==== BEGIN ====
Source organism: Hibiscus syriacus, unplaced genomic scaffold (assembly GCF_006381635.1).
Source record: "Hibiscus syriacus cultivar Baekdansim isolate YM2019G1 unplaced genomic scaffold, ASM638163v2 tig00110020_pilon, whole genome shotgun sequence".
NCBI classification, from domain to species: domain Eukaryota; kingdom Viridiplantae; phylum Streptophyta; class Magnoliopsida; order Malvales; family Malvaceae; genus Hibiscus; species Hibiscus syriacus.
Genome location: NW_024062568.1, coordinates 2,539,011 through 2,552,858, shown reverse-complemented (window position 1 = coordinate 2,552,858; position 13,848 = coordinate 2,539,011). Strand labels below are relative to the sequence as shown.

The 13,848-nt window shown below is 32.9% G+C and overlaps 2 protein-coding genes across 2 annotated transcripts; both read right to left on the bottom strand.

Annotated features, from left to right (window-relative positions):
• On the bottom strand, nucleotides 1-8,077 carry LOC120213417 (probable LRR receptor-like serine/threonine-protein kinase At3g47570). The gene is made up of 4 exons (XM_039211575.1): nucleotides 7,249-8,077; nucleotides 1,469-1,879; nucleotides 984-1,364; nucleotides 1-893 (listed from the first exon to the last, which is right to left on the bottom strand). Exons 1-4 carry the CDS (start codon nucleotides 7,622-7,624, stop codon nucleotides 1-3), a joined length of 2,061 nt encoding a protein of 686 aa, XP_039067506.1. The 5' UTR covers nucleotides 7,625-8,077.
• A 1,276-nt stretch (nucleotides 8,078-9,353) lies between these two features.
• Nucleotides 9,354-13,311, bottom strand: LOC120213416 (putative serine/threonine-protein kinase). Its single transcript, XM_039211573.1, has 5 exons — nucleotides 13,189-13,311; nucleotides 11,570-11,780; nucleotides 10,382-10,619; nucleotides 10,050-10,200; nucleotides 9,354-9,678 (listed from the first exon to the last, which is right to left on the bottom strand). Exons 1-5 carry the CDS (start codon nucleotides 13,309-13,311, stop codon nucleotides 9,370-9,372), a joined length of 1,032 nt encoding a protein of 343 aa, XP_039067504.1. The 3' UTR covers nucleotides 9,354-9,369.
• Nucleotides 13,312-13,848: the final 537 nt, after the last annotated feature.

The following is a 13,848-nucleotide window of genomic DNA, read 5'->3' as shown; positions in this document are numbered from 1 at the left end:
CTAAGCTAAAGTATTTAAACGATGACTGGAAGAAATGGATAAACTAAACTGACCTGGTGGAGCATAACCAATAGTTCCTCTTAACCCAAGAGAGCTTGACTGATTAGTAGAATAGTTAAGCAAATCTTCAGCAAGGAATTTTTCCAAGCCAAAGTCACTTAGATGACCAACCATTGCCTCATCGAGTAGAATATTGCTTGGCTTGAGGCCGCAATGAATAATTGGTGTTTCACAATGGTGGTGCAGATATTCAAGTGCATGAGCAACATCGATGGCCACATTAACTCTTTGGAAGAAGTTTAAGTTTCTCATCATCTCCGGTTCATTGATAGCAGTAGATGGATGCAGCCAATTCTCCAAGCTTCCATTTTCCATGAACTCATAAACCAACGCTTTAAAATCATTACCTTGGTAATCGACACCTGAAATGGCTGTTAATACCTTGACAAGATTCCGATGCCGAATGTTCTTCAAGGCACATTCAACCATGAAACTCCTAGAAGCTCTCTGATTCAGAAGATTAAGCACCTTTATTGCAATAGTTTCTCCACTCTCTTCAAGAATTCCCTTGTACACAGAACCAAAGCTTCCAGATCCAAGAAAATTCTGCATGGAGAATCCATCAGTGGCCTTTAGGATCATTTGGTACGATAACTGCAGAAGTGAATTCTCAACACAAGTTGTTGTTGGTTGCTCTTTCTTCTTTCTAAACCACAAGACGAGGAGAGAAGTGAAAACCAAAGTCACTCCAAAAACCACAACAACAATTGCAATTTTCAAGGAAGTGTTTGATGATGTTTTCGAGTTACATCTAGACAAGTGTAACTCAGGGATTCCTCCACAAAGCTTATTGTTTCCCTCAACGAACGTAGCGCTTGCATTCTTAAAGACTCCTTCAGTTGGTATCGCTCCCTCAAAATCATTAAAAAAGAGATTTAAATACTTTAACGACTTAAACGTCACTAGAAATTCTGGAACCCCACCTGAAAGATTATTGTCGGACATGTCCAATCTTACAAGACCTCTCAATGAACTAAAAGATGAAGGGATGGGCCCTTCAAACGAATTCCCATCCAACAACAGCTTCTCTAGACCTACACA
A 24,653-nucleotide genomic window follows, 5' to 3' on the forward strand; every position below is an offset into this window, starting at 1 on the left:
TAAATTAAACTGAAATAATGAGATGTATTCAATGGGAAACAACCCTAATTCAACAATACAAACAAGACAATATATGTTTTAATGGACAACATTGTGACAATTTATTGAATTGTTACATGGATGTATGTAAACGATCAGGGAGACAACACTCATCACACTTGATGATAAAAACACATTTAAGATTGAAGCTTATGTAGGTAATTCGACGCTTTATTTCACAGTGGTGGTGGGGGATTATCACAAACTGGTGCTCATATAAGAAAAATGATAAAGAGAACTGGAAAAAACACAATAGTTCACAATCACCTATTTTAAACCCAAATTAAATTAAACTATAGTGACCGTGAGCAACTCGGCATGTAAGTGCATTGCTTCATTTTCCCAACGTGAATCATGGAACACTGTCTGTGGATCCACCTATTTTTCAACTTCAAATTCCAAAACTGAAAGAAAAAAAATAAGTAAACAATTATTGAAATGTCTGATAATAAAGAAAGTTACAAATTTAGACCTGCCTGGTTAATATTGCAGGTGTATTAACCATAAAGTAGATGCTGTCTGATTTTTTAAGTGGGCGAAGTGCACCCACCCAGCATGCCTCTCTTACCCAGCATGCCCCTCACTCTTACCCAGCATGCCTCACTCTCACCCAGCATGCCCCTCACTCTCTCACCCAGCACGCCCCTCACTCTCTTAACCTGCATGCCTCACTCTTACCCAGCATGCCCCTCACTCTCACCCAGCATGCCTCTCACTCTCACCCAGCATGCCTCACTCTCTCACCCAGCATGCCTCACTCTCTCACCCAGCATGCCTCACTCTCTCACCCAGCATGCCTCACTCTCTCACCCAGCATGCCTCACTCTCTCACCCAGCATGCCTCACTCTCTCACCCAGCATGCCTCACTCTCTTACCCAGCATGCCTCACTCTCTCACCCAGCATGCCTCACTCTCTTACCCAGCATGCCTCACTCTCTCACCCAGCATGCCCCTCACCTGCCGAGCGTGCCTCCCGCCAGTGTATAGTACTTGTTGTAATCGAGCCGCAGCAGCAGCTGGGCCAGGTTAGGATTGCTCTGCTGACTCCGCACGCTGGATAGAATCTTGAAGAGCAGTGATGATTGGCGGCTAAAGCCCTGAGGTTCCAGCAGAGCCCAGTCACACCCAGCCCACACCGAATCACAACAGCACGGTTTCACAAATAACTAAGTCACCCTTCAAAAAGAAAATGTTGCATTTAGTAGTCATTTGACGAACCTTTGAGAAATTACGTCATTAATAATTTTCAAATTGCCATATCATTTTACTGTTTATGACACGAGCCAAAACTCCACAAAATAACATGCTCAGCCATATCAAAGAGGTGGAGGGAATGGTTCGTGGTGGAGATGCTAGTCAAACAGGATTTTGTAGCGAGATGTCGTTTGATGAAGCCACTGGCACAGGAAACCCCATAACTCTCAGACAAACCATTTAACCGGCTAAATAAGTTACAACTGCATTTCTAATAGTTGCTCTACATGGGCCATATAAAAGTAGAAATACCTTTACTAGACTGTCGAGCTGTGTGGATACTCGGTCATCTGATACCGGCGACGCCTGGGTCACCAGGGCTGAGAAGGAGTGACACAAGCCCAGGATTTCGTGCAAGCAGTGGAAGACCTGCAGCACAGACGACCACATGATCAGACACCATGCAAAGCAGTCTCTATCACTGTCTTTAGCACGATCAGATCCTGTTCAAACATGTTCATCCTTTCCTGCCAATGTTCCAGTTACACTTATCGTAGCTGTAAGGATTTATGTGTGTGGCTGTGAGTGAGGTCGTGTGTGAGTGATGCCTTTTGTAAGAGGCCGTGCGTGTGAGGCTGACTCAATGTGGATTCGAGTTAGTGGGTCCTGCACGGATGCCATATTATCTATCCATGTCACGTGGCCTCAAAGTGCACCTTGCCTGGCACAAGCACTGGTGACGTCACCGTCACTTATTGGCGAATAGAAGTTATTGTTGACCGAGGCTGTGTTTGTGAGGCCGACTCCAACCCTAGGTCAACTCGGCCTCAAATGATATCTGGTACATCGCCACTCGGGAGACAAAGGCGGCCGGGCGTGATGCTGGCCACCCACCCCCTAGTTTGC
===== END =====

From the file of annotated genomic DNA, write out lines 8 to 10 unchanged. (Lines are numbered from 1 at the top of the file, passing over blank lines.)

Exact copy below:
• A 1,276-nt stretch (nucleotides 8,078-9,353) lies between these two features.
• Nucleotides 9,354-13,311, bottom strand: LOC120213416 (putative serine/threonine-protein kinase). Its single transcript, XM_039211573.1, has 5 exons — nucleotides 13,189-13,311; nucleotides 11,570-11,780; nucleotides 10,382-10,619; nucleotides 10,050-10,200; nucleotides 9,354-9,678 (listed from the first exon to the last, which is right to left on the bottom strand). Exons 1-5 carry the CDS (start codon nucleotides 13,309-13,311, stop codon nucleotides 9,370-9,372), a joined length of 1,032 nt encoding a protein of 343 aa, XP_039067504.1. The 3' UTR covers nucleotides 9,354-9,369.
• Nucleotides 13,312-13,848: the final 537 nt, after the last annotated feature.